Can you afford foreign education as Rupee weakens?
The fluctuating rupee is giving nightmares to various sections of society, from investors to students who dream of studying abroad. As the Government takes measures to arrest the fall of the rupee, students who have already packed their bags to study abroad are in a fix. With the dollar and pound sterling becoming dearer, the cost of academic programmes in major study destinations has also increased.
The admission season begins in September for most of foreign universities. Marketing gurus predict that a sliding rupee can have major repercussions on the education sector. While they discuss and debate the issue, foreign universities have taken some measures to attract the student community from India during this phase.
Reduced course duration
Some foreign universities have reduced duration of courses. Select institutions based in New Zealand have announced condensed Master’s courses wherein students of a two-year’s Master’s programme will be permitted to finish the course within 12 to 18 months. Other options given to students include longer work days, as well a break and holiday- free courses, so as to shorten the programme duration. Finishing their courses sooner will enable students to reduce living expenses, and start paying off their study loans earlier on completion of their course.
Credit course exemptions
Australian institutions have authorized “credit subject exemptions” for those students who may have earlier pursued a similar course at a relevant level. This move also reduces tuition fees, due to course exemptions.
American universities are not far behind in adopting steps to attract Indian students. Concordia University, New York, has collaborated with Chennai-based Women’s Christian College to offer an American Transfer Programme. The programme will enable students to wrap up an American Bachelor’s degree in three-and-a-half years instead of the usual four years and an American postgraduate degree in four-and-a-half years instead of six years. This relatively reduces overall cost of these courses.
Scholarships and financial aids
|WORRISOME TIMES For the eight lakh-plus Indian students who go abroad for study each year, the slump in the rupee means their cost has gone up by nearly 20 percent. The cost factor is most likely to impact admissions in the US, UK and Australia, the top destinations for Indian students.|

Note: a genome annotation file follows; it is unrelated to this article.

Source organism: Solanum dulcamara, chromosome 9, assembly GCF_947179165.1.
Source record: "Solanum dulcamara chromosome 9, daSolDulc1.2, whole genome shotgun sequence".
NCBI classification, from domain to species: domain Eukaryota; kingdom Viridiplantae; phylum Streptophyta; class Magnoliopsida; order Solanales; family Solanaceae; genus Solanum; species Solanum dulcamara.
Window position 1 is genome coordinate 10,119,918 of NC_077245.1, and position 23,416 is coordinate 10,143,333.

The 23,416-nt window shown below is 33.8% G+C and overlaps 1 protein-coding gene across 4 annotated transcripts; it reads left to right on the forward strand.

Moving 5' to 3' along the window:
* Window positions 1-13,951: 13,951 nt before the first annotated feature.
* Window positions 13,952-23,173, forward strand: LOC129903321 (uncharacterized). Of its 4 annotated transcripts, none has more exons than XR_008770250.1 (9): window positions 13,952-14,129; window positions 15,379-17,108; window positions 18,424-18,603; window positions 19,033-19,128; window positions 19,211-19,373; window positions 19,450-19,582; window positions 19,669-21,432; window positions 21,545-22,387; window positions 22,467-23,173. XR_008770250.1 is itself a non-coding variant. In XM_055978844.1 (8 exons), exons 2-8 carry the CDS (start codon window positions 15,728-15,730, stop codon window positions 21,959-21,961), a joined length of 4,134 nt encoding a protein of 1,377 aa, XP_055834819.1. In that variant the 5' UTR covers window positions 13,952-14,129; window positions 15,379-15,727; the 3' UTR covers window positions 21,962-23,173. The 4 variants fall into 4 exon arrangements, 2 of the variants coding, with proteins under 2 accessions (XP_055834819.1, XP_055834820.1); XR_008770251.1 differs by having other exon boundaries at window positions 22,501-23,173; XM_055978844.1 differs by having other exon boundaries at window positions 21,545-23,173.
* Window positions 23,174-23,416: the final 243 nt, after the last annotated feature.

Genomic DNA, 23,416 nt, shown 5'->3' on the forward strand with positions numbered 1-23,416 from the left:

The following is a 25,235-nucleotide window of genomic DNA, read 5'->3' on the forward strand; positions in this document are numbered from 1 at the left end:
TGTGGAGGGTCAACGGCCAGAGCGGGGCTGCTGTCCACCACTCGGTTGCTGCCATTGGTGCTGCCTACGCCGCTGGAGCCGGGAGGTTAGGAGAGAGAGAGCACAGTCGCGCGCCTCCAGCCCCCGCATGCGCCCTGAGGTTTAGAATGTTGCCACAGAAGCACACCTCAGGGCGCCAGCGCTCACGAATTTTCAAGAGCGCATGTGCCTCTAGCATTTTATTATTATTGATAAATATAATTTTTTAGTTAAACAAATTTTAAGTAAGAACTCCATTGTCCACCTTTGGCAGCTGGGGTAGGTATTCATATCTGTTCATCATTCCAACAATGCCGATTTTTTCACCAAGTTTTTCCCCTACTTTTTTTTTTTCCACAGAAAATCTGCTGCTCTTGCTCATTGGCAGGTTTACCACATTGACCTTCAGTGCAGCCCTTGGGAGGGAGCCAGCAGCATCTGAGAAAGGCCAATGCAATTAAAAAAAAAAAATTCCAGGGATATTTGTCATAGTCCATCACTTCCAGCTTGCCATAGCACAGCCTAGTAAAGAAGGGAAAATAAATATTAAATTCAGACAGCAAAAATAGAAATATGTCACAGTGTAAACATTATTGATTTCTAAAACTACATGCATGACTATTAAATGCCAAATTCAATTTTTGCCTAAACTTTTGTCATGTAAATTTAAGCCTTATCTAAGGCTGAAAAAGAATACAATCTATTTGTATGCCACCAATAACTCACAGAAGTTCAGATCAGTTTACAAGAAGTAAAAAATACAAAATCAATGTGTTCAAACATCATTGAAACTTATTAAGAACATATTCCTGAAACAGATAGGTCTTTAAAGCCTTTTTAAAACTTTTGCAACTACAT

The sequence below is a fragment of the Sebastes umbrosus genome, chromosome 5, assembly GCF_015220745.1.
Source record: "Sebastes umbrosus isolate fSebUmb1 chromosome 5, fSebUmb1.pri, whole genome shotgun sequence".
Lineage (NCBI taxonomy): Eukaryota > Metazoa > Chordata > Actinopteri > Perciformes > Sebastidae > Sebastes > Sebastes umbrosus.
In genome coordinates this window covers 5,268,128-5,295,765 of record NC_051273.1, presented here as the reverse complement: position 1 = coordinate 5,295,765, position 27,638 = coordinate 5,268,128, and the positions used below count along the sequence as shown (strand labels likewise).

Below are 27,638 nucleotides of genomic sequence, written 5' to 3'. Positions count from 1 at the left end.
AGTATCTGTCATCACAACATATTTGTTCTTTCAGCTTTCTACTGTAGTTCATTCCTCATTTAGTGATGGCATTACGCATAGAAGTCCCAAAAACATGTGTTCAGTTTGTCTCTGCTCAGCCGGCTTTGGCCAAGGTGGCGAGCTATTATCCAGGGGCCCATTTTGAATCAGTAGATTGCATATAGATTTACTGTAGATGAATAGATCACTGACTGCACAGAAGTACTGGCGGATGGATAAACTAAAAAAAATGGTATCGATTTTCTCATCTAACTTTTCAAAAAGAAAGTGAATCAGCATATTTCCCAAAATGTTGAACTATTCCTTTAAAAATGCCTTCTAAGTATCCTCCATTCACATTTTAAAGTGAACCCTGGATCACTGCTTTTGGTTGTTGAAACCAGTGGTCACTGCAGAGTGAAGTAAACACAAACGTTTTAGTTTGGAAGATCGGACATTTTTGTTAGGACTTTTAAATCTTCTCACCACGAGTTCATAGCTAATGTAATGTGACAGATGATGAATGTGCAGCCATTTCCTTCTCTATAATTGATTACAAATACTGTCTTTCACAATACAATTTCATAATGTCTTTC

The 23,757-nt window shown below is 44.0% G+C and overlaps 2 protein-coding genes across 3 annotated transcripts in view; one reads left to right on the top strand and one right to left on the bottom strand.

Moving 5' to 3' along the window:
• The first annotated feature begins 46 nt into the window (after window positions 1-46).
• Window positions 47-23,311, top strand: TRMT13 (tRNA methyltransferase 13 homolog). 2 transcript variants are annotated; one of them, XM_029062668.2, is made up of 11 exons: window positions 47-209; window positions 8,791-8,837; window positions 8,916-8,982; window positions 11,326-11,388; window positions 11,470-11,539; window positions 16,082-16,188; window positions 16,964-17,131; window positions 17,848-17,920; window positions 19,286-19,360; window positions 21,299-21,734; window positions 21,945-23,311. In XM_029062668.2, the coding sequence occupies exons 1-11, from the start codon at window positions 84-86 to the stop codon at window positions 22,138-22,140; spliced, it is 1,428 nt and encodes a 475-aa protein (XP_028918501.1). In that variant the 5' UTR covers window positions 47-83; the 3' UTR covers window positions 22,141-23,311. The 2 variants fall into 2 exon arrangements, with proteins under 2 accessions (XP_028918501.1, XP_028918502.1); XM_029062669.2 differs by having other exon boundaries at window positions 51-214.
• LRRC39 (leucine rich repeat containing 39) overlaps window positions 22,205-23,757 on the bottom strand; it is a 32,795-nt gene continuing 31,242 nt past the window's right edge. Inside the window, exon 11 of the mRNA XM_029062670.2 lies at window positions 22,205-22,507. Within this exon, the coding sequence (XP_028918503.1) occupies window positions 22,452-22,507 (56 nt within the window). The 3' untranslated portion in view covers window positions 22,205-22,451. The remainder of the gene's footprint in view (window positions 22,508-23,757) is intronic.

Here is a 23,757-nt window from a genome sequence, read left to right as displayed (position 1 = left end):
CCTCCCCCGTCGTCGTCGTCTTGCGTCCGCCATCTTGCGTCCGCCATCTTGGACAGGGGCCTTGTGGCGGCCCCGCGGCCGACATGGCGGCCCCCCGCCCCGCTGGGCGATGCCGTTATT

Some foreign universities llike Anglia Ruskin University, UK,have introduced new scholarships, if the rupee continues its downward trend. Universities in New Zealand have come up with a novel marketing idea to attract international students; they will offer PhD courses to international students at the same rate as that of their domestic students. Germany has introduced a new education scholarship for architecture courses for students pursuing both Master’s as well as extension studies in the field.
Pay in INR
Besides universities, other stakeholders linked with the study abroad sector are also exploring new ways to encourage students to pursue their studies at a foreign destination. Western Union Business Solutions, a unit of The Western Union Company, has announced a new service that will allow universities and higher education institutions across the world to accept tuition payments in Indian rupee. Weizmann Forex and Paul Merchants Limited, Western Union Agents in India, will make the product accessible at various locations across India. This will help offset the adverse effects of a hardening dollar.
Banks extend tenure
A number of Indian banks have also considered extension of repayment period of education loans taken by students to pursue their studies abroad. State Bank of Hyderabad has decided to extend its loan repayment period from seven years to 10 years. HDFC Credila has planned to make its education loan repayment period for 15 years in certain cases.
India being one of the major student pools of universities abroad, a descending rupee has had clear effects on the foreign education admission statistics. One cannot wish away the effect of 20% rise in costs. And at least eight lakh Indian students go for overseas study every year. The new steps will definitely add a bright side to the otherwise dark scenario of a fluctuating rupee.